As part of the Kunming-Montreal Global Biodiversity Framework (K-M GBF), signatory nations of the Convention on Biological Diversity (CBD) aim to protect at least 30% of the planet by 2030 (Target 3). This bold ambition has been widely celebrated and its implementation seen as pivotal for the overall success of K-M GBF.
In a study published in Integrative Conservation, researchers provide a perspective on Target 3 of the K-M GBF, the area-based conservation target, and in particular, how nations can identify areas for prioritization when considering the area expansion agenda it outlines.
The researchers review key considerations for nations when they set priorities for PCA expansion that address ‘areas of particular importance for biodiversity and ecosystem functions and services … ecologically representative and well-connected’.
“Given the areal commitments made by nations in the K-M GBF, area-based conservation should remain the cornerstone of biodiversity conservation efforts long into the 21st century,” said the researchers.
The researchers suggested that the protected areas that make up the 30% of the planet must be planned in ways that capture the needs of biodiversity, and best contribute to the broader 2050 Goals and Vision of the CBD, so as to ensure their effectiveness at abating the catastrophic biodiversity loss.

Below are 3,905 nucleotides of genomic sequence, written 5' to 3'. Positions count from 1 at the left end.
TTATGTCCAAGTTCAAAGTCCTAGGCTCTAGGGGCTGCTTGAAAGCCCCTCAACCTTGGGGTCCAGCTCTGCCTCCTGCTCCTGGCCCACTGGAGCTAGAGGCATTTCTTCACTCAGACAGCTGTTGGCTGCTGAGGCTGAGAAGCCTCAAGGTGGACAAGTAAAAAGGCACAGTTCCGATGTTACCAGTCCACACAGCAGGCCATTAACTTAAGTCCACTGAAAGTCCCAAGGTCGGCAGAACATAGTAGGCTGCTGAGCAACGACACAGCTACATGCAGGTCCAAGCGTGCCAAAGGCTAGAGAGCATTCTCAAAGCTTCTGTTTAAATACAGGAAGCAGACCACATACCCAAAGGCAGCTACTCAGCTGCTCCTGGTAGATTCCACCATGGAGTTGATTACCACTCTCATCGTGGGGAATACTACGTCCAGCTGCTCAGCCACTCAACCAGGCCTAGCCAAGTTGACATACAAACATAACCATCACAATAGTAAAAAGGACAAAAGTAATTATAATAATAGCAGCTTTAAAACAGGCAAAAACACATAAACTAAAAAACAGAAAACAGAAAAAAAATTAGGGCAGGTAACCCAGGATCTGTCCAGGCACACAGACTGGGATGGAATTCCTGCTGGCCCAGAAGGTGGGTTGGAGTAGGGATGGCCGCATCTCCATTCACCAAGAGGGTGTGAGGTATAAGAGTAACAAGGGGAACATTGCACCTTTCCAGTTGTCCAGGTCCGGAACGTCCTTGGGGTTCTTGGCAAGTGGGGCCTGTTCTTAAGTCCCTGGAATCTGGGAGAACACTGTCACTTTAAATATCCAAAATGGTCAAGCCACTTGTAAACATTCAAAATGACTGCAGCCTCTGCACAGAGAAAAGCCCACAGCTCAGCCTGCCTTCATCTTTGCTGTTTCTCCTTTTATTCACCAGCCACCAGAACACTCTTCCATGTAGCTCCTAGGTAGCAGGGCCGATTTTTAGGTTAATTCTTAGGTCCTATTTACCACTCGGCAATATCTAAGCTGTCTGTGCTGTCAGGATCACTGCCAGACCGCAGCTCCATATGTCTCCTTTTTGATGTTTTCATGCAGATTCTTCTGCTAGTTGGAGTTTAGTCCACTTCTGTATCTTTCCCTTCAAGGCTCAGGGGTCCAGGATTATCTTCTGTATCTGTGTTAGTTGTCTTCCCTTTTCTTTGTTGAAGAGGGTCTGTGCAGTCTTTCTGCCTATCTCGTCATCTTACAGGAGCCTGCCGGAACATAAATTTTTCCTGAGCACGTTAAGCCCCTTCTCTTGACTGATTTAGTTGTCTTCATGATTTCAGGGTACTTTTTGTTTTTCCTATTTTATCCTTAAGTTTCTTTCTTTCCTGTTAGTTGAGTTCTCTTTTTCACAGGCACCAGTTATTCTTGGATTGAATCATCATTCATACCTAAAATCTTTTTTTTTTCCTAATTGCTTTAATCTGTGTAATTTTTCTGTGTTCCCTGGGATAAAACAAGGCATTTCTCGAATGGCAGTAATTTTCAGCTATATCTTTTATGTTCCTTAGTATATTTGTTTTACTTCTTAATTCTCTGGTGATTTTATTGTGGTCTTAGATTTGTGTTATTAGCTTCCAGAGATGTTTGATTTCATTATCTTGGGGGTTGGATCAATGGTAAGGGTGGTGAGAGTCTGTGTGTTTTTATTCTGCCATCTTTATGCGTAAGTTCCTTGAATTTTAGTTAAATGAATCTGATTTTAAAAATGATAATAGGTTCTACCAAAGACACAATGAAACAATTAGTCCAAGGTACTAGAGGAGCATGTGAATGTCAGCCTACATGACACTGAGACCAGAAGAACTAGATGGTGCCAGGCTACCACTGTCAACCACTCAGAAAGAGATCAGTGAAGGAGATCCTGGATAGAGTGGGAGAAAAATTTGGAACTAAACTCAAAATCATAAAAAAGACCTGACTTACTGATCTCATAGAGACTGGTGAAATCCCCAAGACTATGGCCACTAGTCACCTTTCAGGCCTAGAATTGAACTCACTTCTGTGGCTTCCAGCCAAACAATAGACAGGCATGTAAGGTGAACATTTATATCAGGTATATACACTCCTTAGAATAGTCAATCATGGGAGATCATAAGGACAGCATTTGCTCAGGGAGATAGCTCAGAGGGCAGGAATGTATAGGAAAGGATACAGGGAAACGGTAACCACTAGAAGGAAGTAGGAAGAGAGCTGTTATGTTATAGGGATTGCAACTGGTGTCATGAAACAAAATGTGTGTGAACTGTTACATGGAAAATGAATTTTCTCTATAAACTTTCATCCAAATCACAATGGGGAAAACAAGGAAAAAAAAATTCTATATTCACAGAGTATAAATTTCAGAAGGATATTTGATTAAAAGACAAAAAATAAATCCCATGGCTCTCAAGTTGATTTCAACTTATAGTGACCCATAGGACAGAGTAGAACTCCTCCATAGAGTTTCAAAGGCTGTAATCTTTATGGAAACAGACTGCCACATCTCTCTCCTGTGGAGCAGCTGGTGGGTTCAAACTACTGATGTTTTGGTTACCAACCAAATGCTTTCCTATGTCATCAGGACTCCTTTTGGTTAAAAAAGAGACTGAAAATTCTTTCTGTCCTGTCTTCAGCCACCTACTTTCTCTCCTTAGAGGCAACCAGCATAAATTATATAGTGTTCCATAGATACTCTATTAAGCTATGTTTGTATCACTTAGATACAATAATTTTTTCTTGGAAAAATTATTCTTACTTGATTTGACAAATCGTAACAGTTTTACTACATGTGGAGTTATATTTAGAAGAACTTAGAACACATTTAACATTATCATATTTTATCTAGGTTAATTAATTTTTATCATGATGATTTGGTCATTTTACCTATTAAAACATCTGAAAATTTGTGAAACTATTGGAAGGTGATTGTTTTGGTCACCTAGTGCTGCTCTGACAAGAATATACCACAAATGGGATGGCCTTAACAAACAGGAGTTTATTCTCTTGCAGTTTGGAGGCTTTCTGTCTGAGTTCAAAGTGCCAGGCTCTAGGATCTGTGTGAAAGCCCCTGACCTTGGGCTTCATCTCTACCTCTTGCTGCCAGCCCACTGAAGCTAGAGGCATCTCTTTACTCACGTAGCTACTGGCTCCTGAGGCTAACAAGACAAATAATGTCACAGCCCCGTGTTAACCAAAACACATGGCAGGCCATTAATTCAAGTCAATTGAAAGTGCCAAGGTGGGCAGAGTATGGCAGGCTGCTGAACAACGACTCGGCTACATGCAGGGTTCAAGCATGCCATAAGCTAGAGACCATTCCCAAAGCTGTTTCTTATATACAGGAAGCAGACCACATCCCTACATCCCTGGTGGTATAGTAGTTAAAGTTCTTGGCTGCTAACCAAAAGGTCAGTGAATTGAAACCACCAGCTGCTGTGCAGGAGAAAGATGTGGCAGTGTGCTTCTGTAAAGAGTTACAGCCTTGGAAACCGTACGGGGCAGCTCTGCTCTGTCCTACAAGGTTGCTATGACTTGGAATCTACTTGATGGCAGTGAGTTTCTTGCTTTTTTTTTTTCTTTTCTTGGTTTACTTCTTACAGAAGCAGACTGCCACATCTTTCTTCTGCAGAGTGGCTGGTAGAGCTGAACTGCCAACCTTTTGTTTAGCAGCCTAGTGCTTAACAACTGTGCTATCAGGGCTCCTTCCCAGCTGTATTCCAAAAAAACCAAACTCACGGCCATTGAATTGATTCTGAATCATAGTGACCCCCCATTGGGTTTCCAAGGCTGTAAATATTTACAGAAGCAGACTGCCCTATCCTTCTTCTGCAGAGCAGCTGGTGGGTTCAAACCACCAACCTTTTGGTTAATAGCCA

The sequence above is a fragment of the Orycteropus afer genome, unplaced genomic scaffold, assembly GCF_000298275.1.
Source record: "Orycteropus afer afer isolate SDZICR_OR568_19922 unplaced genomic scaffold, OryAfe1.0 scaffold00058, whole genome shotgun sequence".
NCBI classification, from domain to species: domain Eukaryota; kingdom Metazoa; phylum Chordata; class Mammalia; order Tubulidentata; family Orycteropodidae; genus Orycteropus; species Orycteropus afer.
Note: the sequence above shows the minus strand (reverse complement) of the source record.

When identifying priorities for protected areas establishment, distinct biodiversity elements set against the core components of T3 of the K-M GBF should be considered. The quality areas should be of particular importance for biodiversity and ecosystem functions and services are effectively conserved and managed through ecologically representative, well-connected and equitably governed systems.
When planning, nations are suggested to follow the six principles may help resolve potential prioritization issues. Firstly, make ‘areas of particular importance for biodiversity’ the primary focus of PCA establishment; then transparently deal with representation; plan for ecological connectivity. Nations should be clear around the reasons for conserving ecosystem services; utilise spatial planning principles and tools; and finally ensure planning is equitable and inclusive.